Along with the other Mascarene Islands, Mauritius is known for its biodiverse flora and fauna with many species endemic to the country. The main island was the only known home of the dodo, which, along with several other avian species, became extinct soon after human settlement..

The mountainous interior includes Black River Gorges National Park, with rainforests, waterfalls, hiking trails and wildlife like the flying fox. Capital Port Louis has sites such as the Champs de Mars horse track, Eureka plantation house and 18th-century Sir Seewoosagur Ramgoolam Botanical Gardens

Black River Gorges National Park

The Black River Gorges National Park is the largest protected forest of Mauritius. Providing over 50 km of magnificent and yet challenging hiking trails. This is the best way to get into the deep nature of Mauritius whether you prefer a hardcore climb to the highest peak or a gentler ramble through the forest.

There are four entry points to the National Park. While strolling in the midst of nature, this green area will fill you with a sense of serenity and peace. This nature reserve provides over 50 km of trails where you can trek and explore the rich and diverse flora and fauna of the island.

The enchanting, wild expanse of thick forest is home to over 300 species of flowering plants and 9 species of birds unique to Mauritius, including the famous pink pigeon, which is staging a very gradual comeback from the brink of extinction.

Chamarel Seven Colored Earth Geopark

The seven Coloured Earths are a geological formation and prominent tourist attraction found in the Chamarel plain of the Rivière Noire District in south-western Mauritius. It is a relatively small area of sand dunes comprising sand of seven distinct colours.

Due to the tropical weather conditions, all water-soluble elements such as silicon dioxide have been washed out. The remains are the reddish-black iron- and aluminium oxides which create shades in blue, cyan and purple. The various colors developed due to the different compositions.

Sir Seewoosagur Ramgoolam Botanical Garden

The Sir Seewoosagur Ramgoolam Botanic Garden, commonly known as the Pamplemousses Botanic Garden, is a popular tourist attraction in Pamplemousses, near Port Louis, Mauritius, and the oldest botanical garden in the Southern Hemisphere. Famous for its long pond of giant water lilies, the garden was first constructed by Pierre Poivre in 1770, and it covers an area of around 37 hectares. The garden, for a long time was ranked third among all the gardens that could be admired over the surface of the globe.

La Vallée Des Couleurs Nature Park

La Vallée des Couleurs in Mauritius is a nature park with diverse flora and fauna, including endemic species. Enjoy hiking, zip-lining, quad biking, luge-karting, and crossing the Nepalese bridge. Experience the stunning landscape of hills, waterfalls, lakes, forests, and 23 Colored Earth, the result of its volcanic past. A must-visit for nature and adventure lovers.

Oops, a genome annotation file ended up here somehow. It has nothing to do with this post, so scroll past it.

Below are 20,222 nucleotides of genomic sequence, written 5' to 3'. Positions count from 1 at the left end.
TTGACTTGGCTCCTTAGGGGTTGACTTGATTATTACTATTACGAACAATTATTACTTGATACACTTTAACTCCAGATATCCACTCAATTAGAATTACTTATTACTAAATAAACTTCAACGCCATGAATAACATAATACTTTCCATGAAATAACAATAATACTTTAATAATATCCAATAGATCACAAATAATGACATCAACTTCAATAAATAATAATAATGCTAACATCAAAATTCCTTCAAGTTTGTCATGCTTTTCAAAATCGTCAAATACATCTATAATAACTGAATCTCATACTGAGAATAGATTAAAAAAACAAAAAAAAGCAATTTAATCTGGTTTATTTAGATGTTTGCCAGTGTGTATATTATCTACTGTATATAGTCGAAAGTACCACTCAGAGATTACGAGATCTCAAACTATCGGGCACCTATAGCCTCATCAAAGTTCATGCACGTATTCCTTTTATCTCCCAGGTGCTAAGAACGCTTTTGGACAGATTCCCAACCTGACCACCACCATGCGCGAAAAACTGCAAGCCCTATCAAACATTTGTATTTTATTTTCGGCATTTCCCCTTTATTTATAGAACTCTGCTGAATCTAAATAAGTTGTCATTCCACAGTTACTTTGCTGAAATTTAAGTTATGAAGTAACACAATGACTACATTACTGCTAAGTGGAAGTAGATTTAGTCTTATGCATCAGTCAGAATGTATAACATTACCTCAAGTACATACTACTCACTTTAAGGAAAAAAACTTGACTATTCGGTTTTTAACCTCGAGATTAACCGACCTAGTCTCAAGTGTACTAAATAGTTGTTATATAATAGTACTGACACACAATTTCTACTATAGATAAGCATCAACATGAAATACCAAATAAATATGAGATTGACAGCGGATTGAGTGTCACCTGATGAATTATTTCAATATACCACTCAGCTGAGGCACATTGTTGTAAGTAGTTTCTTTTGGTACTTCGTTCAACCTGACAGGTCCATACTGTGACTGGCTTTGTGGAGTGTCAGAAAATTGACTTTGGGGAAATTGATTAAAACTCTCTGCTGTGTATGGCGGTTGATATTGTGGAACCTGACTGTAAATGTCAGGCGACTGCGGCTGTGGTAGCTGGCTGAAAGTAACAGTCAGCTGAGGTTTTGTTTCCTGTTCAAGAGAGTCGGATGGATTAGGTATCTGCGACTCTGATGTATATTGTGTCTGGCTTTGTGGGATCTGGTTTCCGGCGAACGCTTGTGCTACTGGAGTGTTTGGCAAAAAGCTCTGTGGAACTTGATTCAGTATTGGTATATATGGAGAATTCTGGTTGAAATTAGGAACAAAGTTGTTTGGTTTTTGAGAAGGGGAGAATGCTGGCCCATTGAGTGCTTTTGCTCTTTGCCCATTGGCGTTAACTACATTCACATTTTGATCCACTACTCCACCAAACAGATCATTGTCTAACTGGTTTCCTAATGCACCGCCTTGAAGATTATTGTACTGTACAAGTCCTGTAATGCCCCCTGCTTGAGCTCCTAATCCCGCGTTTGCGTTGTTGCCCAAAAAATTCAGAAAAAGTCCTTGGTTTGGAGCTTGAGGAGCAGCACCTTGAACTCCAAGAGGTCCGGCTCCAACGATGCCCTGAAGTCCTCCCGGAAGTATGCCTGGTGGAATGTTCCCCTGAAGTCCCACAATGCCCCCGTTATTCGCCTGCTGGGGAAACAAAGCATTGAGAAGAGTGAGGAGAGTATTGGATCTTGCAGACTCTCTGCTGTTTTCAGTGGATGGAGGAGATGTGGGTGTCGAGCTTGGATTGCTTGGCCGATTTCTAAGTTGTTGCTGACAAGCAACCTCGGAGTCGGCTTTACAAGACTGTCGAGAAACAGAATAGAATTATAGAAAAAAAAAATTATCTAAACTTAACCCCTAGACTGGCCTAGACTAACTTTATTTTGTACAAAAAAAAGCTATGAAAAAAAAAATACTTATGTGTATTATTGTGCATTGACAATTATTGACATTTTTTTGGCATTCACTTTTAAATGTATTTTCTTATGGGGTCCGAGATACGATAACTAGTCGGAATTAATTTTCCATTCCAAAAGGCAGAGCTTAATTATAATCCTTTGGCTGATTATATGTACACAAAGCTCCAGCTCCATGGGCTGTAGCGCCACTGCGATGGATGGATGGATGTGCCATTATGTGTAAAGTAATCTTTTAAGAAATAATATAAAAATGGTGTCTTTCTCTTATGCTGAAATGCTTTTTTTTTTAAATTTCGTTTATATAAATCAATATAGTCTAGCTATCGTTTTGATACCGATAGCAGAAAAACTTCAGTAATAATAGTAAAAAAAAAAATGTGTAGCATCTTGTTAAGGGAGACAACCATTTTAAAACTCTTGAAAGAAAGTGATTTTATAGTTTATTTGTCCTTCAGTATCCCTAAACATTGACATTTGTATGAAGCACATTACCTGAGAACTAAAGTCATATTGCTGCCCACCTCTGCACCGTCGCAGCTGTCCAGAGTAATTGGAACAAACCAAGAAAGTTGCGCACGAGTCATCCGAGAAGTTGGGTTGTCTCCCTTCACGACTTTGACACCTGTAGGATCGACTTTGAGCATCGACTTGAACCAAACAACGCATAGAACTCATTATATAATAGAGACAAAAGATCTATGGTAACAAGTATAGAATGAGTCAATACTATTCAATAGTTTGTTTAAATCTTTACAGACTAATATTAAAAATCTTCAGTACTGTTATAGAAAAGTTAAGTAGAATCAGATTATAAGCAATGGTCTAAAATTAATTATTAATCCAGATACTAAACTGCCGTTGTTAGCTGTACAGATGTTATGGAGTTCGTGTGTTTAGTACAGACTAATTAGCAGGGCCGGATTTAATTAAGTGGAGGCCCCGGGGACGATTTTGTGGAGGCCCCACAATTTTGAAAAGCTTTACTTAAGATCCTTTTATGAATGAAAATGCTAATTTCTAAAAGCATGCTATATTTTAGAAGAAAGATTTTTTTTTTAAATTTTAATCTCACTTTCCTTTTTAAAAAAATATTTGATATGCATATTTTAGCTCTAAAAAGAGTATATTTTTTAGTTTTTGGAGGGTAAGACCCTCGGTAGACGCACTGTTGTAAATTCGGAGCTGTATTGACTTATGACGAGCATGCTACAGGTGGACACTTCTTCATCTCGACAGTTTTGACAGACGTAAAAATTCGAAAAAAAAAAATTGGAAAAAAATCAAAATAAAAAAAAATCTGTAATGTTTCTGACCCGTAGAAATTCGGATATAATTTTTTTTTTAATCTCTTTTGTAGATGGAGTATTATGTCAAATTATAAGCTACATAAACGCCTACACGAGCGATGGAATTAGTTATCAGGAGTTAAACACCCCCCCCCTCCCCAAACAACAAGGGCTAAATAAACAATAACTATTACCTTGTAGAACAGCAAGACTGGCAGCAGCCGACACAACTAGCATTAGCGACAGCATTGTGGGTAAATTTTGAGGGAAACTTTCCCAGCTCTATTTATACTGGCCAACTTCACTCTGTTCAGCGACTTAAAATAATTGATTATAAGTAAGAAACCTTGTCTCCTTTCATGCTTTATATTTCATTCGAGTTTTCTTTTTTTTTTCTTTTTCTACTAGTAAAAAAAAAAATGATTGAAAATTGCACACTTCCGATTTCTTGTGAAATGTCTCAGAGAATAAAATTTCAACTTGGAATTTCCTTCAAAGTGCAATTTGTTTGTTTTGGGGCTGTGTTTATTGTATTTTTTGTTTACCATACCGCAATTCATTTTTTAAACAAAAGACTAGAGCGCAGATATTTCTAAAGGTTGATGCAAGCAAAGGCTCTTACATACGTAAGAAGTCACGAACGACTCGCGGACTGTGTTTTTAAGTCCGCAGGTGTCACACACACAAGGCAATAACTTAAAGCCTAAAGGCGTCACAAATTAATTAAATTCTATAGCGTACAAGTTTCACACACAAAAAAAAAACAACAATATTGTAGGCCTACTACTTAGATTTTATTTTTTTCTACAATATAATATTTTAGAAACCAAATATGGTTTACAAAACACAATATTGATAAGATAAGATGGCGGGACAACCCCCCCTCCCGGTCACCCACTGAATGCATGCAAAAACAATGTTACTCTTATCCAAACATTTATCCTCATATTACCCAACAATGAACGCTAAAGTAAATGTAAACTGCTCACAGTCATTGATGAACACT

La Vanille Nature Park

The Park spreads over 3.5 hectares in the south of the island. This reserve, created in 1985, has the largest colony of tortoises in captivity in the world. It is home to 1000 individuals, including Domino, who is the oldest and also one of the largest tortoises in the world. The site is also home to 2000 Nile crocodiles where you can observe them at different stages of their growth. 

Your visit will not end here, the park also houses many other animals that you will have a chance to see from monkeys, bats, deers, geckos, wild boars and carp to name a few.

The insectarium is one of the main attractions of the reserve. It is where the work of Jacques Siedlecki is stored and has a collection of 23,000 species including beetles, butterflies and other insects of all shapes and colours. The collection has some specimens of inestimable rarity, some of which are now extinct.

The park also has another valuable asset – the fossil museum. You will be introduced to Owen Griffiths’ ammonite collection along with skeletons of various species on the island and the history of marine mammals.

Chamarel Waterfall

Undoubtedly the tallest single-drop waterfall in Mauritius at about 100m high, the Chamarel Waterfall is a striking piece of nature standing amid dense vegetation. Fed by the waters of three distinct streams pouring into Saint Denis River, it has a powerful rush with a peak flow rate in excess of 40,000 m³ per minute.

Proceeding along the Seven Coloured Earth Geopark’s 3km access road, which makes for a scenic drive to the geosite, don’t miss the waterfall’s viewpoint on your left. Offering a front-row view of this wonder of nature, it can be accessed via a trail snaking through dense foliage.

Overhanging the ledge of a basalt cliff, the Chamarel Waterfall splashes into an oval pool before flowing down a 6km tropical-forest-fringed canyon to Baie du Cap. The sight not only floods the senses with freshness but it is also a spectacular showcase of millions of years of volcanic activity.

The dramatic landscape if formed by lavas of two different ages. The layer of brecciated basalt near the base dates from between 10 to 8 million years ago, on top of which lies a second layer from the intermediate period between 3.5 and 1.7 million years ago.

No wonder why the Chamarel Waterfall is ranked among the most sought-after sightseeing spots in Mauritius!

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